“The Magnificent Seven” (2016) Review

Ok, what the flying spaghetti monster is up with the negative response to this movie!?  I know Antoine Fuqua has this unfair criticism of “he only directs mindless action movies” and I also know that the mere fact that this movie is a remake makes it easy to expect pure garbage, but my gosh, this is one of the best movies of 2016!

The Magnificent Seven is directed by Antoine Fuqua and written by Richard Wenk and Nic Pizzolatto.  Stars-Denzel Washington, Chris Pratt, Ethan Hawke, Vincent D’Onofrio, Haley Bennet, Byung-hun Lee, and Peter Sarsgaard.  Premise-A wild western town is terrorized by an evil rich man and his accomplices.  The townspeople retaliate by hiring 7 various gunmen to fight them.

In regards to the Fuqua criticism, sure he typically makes action thrillers, but they are (almost) very entertaining.  Tears of the Sun, Shooter, Olympus has Fallen (which is much better than White House Down), and The Equalizer are all filled with tense action, and very compelling performances.  The Magnificent Seven is no exception.  Only this time, there is more to love than action.

It was a risk to have a diverse cast play the famous 7, but (unlike in Ghostbusters 2016) the change supports the plot, the cast is thoroughly enjoyable, the intention behind it was not to inspire controversy in a sad attempt to make bank, and the result is actually funny!  The 1960s Magnificent Seven had some of the most popular Hollywood actors of the time (Yul Brenner, Steve McQueen, and James Coburn to name a few), this cast is not as popular, but much more fun to watch.  Every character introduction was an explosion of joy for me (I couldn’t wait to see each character)!  Between Seven Samurai (which this was based off of), the 60s Magnificent Seven, and the modern one, Fuqua’s version is the best in terms of character.  I love Seven Samurai, but only Toshirô Mifune and Takashi Shimura stood out as memorable characters (at least to me).  The new Magnificent Seven spends just the right amount of time on each of the seven, and by the end, you will care for every one of them.  Every actor in this movie is having so much fun getting lost in their performances (and in the flawless chemistry between each other), and the audience has an equal amount of fun watching them do so.  Chris Pratt even goes out of his slight typecast personality to deliver a very cool, very unique performance.

But wait, we haven’t gotten to the technical marvels The Magnificent Seven has to show off.  You know how Fuqua’s directing style often includes quick-cutting editing and hand-held camerawork?  The Magnificent Seven is shot by Mauro Fiore (cinematographer of Avatar) and it looks beautiful.  The western setting is fully realized through his use of wide shots.  I would compare some of the cinematography to Wyatt Earp, and that movie was gorgeous!  Of course what is a western film without an epic score to compliment it?  No, Ennio Morricone didn’t compose for this movie; you’ll never guess who it is.  James Horner (along with Simon Franglen)!  This guy is dead and he’s still bringing us amazing music!  Not only that, but he had to compete with Elmer Bernstein’s Oscar-nominated score for the 60s film.  Listening to his music play in the background while watching the incredible action on screen is one of the best things I have seen in the theater this year.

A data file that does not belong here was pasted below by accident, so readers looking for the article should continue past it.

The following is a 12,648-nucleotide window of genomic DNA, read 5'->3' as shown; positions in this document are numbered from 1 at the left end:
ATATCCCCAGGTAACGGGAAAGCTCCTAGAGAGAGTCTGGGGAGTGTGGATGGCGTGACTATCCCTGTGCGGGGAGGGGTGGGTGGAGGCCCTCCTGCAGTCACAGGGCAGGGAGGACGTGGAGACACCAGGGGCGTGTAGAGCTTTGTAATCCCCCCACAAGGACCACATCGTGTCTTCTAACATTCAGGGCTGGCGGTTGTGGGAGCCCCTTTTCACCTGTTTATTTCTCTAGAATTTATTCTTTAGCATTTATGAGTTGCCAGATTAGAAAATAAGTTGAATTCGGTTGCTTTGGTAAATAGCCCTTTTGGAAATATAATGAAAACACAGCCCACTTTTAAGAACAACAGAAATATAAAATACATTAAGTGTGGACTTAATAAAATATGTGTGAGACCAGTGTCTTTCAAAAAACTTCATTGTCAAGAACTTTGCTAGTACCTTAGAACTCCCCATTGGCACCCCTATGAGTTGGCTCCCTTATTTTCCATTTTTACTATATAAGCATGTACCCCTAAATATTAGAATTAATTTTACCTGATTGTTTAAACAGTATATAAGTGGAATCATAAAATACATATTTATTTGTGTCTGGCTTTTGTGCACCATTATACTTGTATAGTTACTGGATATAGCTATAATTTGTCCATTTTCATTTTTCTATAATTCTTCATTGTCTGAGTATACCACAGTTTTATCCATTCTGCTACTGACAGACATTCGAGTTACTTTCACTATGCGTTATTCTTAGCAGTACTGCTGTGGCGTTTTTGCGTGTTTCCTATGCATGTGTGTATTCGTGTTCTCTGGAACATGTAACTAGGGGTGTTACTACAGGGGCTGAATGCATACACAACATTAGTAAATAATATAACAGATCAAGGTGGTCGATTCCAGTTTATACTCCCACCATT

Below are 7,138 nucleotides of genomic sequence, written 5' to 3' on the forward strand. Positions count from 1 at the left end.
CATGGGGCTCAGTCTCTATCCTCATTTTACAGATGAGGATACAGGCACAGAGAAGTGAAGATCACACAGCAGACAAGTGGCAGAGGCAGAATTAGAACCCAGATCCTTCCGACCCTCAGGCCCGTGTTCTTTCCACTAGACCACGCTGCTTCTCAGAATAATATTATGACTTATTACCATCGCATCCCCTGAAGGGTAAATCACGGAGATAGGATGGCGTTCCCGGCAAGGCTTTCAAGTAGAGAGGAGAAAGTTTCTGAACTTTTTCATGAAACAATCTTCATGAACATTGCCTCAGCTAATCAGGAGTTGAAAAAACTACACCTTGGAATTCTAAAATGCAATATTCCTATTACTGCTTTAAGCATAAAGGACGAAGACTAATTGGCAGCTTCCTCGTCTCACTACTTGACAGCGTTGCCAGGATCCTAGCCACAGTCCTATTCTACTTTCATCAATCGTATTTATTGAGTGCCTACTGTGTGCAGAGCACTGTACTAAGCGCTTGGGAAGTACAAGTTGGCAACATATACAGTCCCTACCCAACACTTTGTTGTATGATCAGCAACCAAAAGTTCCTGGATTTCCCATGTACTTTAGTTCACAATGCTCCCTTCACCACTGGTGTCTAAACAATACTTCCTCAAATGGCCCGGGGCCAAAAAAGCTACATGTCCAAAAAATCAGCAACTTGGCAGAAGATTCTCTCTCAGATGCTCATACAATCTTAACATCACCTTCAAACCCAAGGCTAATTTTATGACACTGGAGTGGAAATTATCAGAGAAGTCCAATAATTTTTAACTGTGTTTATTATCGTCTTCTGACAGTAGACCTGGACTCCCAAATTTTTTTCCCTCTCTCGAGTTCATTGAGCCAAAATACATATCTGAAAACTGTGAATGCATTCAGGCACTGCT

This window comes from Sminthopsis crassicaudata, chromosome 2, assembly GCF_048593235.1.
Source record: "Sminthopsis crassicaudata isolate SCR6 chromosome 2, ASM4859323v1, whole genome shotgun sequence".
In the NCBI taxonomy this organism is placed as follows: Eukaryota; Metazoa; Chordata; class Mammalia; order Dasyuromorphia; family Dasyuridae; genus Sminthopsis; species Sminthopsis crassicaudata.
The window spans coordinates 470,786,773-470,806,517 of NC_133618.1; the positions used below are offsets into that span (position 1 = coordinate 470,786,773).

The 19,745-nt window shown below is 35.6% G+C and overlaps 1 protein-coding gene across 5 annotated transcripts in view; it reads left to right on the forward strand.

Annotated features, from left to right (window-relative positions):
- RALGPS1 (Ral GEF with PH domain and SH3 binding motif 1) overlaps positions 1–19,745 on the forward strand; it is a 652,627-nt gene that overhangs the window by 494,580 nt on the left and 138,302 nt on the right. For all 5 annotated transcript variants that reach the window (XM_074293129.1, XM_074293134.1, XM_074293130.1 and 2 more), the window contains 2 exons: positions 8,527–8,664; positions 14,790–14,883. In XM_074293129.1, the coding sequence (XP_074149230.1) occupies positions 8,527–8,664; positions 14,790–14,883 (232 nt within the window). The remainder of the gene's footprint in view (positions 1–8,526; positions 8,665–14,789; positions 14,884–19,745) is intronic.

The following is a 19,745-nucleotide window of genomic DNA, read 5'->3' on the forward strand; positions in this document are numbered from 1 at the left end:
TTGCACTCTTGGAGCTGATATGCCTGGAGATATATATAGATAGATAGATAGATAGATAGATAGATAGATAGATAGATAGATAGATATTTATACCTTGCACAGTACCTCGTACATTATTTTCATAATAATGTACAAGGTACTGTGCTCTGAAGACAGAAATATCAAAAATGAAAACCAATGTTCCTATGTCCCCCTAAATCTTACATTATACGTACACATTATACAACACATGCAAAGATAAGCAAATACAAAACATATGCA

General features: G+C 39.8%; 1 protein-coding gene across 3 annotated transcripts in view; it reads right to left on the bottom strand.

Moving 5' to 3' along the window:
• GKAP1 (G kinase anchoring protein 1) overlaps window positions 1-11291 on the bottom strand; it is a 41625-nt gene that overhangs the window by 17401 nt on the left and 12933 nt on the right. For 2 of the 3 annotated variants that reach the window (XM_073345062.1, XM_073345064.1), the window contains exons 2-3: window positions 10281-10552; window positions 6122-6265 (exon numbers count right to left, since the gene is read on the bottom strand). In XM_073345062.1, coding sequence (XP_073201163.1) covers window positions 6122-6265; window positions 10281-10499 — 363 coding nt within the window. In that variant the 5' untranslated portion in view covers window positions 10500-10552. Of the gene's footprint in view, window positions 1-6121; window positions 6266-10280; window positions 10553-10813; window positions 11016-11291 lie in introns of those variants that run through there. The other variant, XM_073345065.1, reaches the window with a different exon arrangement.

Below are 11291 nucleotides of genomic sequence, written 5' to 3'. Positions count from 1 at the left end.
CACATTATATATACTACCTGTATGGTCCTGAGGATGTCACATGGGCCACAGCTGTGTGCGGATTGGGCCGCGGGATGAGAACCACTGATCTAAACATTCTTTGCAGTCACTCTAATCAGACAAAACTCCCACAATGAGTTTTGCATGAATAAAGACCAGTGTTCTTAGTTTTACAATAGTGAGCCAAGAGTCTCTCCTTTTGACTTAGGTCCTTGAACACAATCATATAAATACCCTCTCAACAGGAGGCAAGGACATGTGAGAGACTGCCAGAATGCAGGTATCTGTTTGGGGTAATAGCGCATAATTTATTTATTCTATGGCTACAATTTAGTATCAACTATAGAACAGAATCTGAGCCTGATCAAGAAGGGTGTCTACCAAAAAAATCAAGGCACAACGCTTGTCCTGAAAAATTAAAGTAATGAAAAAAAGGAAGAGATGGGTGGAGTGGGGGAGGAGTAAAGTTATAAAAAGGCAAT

Now that I got that out of my system, let’s talk about the negatives.  This movie does have a very fast pace, and that works pretty well for the most part, but it does lead to a few “coincidences.”  For one, the 7 sign on to this death mission way too easily.  It’s like, [Denzel] “Hey, there’s a town of people being terrorized, wanna help?”  [Insert any of the other 6] “What’s the pay?”  “A saddlebag of coins ‘n’ stuff.”  “[contemplates morality for 30 seconds] Uh, sure.”  Denzel’s character is the only one who feels genuinely compelled to help; everyone else joins with little argument.

Plot wise, since this is the third Magnificent Seven movie (including Seven Samurai), the plot will be pretty familiar.  This is nothing to be upset about, all remakes typically follow the plotline of the original, what matters is how well they do it (and this movie does it pretty well) and it’s not like The Magnificent Seven (1960) had that much drama in the first place.  The other main complaint is the villain.  This I kinda understand, but I don’t have an issue with it.  Peter Sarsgaard plays the classic “evil rich tyrant” trope.  His performance is extremely over-the-top, and his character has no development.  The writers throw around some religious dialogue, but (as a Christian) none of it makes sense (and I don’t think it was supposed to mean anything), and most of it comes from the villain.  The reason I don’t care that much is because this is a trope that has been around since the beginning of time!  It is a cliché that needs to die, but it is a solid setup for a grand finale, and we get that in this movie so all’s well.  By the way, the action sequences are the best I’ve seen in a modern western since Django Unchained.

Why is no one giving The Magnificent Seven the respect it deserves?  I love this movie!  And I spent a good amount of time being skeptical about it.  The actors are enjoyable, the action is top notch, the characters are likeable, and (above all) it’s one of the best remakes I have ever seen, on par with John Carpenter’s The Thing (1982).  The Magnificent Seven (2016) gets Guy’s Guru Grade of an A.

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